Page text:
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Corporate boards could play a bigger role in getting rid of shareholder proposals under new guidance from the Securities and Exchange Commission.
Dealing with proposals submitted by investors has usually been the responsibility of company management, not directors, so getting boards more involved could represent a change for some companies.
Less than half of all proposals filed on topics ranging from climate change to corporate governance actually make it to a vote at companies’ annual meetings, according to data from Institutional Shareholder Services Inc. Sometimes it’s because companies and investors come to an agreement. Companies that think a proposal’s topic is irrelevant or insignificant can also ask the SEC staff to keep it off their ballot.
“We end up having to make a lot of judgments as to whether something is significant to a company,” William Hinman, who directs the commission’s Division of Corporation Finance, told Bloomberg Law Nov. 3. A company’s board of directors is “generally better positioned than the staff” to make that call, he said. So the division has told companies to help it decide whether to exclude a proposal by explaining their directors’ point of view.
Its Nov. 1 advice on blocking proposals doesn’t go as far as hoped by business groups, which have been pushing regulators to add restrictions to a system that they see as out of control. Investors argue that their concerns are overblown, since companies that receive proposals tend to get just one per year.
But, unlike a potentially lengthy SEC rulemaking or a legislative effort that’s considered a dead-end, the division’s comments came in time for this proxy season.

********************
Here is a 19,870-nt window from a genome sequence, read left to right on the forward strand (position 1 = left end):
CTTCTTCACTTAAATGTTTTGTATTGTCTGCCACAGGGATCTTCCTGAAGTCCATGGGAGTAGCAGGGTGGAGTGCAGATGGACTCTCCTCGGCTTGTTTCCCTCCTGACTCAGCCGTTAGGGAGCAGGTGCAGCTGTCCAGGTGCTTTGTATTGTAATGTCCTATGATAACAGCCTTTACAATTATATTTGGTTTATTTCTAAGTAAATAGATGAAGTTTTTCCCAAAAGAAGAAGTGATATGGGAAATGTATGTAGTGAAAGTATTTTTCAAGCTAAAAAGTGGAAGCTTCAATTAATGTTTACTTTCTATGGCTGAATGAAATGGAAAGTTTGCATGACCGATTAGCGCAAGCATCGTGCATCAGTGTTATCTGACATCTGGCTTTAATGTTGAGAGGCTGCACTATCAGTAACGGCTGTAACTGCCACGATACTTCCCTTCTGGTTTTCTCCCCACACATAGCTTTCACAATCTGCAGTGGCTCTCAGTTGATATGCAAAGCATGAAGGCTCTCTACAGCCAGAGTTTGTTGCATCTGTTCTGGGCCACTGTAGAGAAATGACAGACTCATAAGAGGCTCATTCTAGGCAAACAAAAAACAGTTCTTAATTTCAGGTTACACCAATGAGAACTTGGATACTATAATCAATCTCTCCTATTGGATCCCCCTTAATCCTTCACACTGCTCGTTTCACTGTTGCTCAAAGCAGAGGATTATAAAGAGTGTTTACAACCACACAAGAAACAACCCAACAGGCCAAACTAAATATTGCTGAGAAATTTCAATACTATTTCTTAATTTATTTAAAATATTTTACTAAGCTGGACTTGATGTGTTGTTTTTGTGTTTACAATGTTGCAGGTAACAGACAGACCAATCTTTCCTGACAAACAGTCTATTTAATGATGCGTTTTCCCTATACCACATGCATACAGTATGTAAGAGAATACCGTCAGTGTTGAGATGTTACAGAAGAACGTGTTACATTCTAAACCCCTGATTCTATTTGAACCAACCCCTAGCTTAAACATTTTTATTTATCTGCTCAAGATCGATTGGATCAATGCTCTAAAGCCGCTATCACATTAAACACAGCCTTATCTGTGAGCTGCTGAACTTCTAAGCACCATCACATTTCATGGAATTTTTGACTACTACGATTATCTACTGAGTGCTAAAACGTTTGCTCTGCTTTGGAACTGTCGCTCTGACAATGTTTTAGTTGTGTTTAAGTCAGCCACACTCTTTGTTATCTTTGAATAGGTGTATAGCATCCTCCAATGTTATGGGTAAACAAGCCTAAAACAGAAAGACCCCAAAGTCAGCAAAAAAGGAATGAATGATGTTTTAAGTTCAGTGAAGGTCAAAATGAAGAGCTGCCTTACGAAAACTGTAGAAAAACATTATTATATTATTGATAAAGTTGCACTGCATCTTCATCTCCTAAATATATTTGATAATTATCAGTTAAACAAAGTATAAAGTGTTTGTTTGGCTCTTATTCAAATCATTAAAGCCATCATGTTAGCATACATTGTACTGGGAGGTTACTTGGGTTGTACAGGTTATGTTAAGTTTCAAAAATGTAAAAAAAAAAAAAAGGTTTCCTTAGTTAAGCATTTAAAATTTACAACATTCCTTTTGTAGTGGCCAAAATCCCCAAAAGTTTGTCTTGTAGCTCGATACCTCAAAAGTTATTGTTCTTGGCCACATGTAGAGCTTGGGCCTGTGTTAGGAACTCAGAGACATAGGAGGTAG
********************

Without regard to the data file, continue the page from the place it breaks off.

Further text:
“This will be a very big deal if board involvement is a requirement for a company to exclude a shareholder proposal,” said Keir Gumbs, a former SEC attorney who’s now a Washington-based partner at Covington & Burling LLP. Boards are typically briefed on proposals, since they are the ones who make recommendations to shareholders for how to vote on them. But Gumbs said the board’s take isn’t always sought before trying to exclude a resolution.
Leah Malone, who is part of consultant PwC’s Governance Insights Center, said usually that responsibility rests with management. “So it’s interesting to me that the SEC is shifting more of the burden onto the board,” Malone told Bloomberg Law. Only about one-fifth of directors told PwC in a recent survey that their board has directly communicated with shareholders on proposals.
Hinman said the SEC staff’s guidance could end up encouraging “more meaningful” interaction between directors and investors.
For some companies, “it could be a shift,” Brian O’Shea, senior director of the Center for Capital Markets Competitiveness at the U.S. Chamber of Commerce, said. He said others may already involve their boards in decisions about proposals.
The SEC’s Division of Corporation Finance also addressed another one of the Chamber’s complaints: proposals submitted on behalf of a shareholder. This is oftentimes done by so-called corporate gadflies who, according to ISS, account for about one-third of all proposals that go to a vote. The SEC staff asked for more documentation on the individuals or firms behind these proposals, or else they might get blocked, too.
James McRitchie, one of the gadflies, said it was “troublesome” that the staff would give companies a “road map” for exclusions. McRitchie said he expects more companies to ask for, and get, permission to block proposals, especially on environmental and social issues.
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